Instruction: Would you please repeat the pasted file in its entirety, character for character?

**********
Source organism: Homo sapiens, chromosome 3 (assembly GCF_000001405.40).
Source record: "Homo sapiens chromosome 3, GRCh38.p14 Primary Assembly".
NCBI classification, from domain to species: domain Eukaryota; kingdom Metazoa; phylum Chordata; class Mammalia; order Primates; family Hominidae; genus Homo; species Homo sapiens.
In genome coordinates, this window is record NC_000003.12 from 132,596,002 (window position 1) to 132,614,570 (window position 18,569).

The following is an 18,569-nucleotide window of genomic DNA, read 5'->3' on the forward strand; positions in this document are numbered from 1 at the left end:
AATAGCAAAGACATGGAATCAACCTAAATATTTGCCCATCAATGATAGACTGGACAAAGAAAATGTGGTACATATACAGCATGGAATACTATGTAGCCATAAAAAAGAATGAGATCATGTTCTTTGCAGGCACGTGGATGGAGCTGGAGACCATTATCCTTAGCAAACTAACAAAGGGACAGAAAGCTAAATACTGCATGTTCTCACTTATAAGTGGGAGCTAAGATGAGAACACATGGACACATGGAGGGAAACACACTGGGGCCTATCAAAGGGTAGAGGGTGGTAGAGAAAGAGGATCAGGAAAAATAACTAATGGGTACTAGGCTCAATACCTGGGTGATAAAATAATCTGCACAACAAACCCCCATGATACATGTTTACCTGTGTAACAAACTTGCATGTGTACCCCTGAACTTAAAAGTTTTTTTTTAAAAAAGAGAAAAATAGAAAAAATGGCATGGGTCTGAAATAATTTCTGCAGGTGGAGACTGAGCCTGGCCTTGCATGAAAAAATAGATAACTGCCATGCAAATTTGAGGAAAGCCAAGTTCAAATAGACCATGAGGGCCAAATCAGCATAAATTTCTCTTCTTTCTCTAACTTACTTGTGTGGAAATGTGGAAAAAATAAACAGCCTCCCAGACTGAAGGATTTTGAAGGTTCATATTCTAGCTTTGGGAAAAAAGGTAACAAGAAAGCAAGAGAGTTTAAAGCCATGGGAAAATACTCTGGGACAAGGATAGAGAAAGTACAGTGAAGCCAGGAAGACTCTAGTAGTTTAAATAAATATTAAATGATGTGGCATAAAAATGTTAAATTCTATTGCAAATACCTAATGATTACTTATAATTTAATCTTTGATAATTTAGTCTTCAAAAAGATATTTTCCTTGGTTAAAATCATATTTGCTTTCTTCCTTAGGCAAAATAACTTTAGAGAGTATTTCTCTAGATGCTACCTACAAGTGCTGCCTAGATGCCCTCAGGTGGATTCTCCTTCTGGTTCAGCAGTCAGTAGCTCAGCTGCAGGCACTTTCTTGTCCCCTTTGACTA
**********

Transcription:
Source organism: Homo sapiens, chromosome 3 (assembly GCF_000001405.40).
Source record: "Homo sapiens chromosome 3, GRCh38.p14 Primary Assembly".
NCBI classification, from domain to species: domain Eukaryota; kingdom Metazoa; phylum Chordata; class Mammalia; order Primates; family Hominidae; genus Homo; species Homo sapiens.
In genome coordinates, this window is record NC_000003.12 from 132,596,002 (window position 1) to 132,614,570 (window position 18,569).

The following is an 18,569-nucleotide window of genomic DNA, read 5'->3' on the forward strand; positions in this document are numbered from 1 at the left end:
AATAGCAAAGACATGGAATCAACCTAAATATTTGCCCATCAATGATAGACTGGACAAAGAAAATGTGGTACATATACAGCATGGAATACTATGTAGCCATAAAAAAGAATGAGATCATGTTCTTTGCAGGCACGTGGATGGAGCTGGAGACCATTATCCTTAGCAAACTAACAAAGGGACAGAAAGCTAAATACTGCATGTTCTCACTTATAAGTGGGAGCTAAGATGAGAACACATGGACACATGGAGGGAAACACACTGGGGCCTATCAAAGGGTAGAGGGTGGTAGAGAAAGAGGATCAGGAAAAATAACTAATGGGTACTAGGCTCAATACCTGGGTGATAAAATAATCTGCACAACAAACCCCCATGATACATGTTTACCTGTGTAACAAACTTGCATGTGTACCCCTGAACTTAAAAGTTTTTTTTTAAAAAAGAGAAAAATAGAAAAAATGGCATGGGTCTGAAATAATTTCTGCAGGTGGAGACTGAGCCTGGCCTTGCATGAAAAAATAGATAACTGCCATGCAAATTTGAGGAAAGCCAAGTTCAAATAGACCATGAGGGCCAAATCAGCATAAATTTCTCTTCTTTCTCTAACTTACTTGTGTGGAAATGTGGAAAAAATAAACAGCCTCCCAGACTGAAGGATTTTGAAGGTTCATATTCTAGCTTTGGGAAAAAAGGTAACAAGAAAGCAAGAGAGTTTAAAGCCATGGGAAAATACTCTGGGACAAGGATAGAGAAAGTACAGTGAAGCCAGGAAGACTCTAGTAGTTTAAATAAATATTAAATGATGTGGCATAAAAATGTTAAATTCTATTGCAAATACCTAATGATTACTTATAATTTAATCTTTGATAATTTAGTCTTCAAAAAGATATTTTCCTTGGTTAAAATCATATTTGCTTTCTTCCTTAGGCAAAATAACTTTAGAGAGTATTTCTCTAGATGCTACCTACAAGTGCTGCCTAGATGCCCTCAGGTGGATTCTCCTTCTGGTTCAGCAGTCAGTAGCTCAGCTGCAGGCACTTTCTTGTCCCCTTTGACTA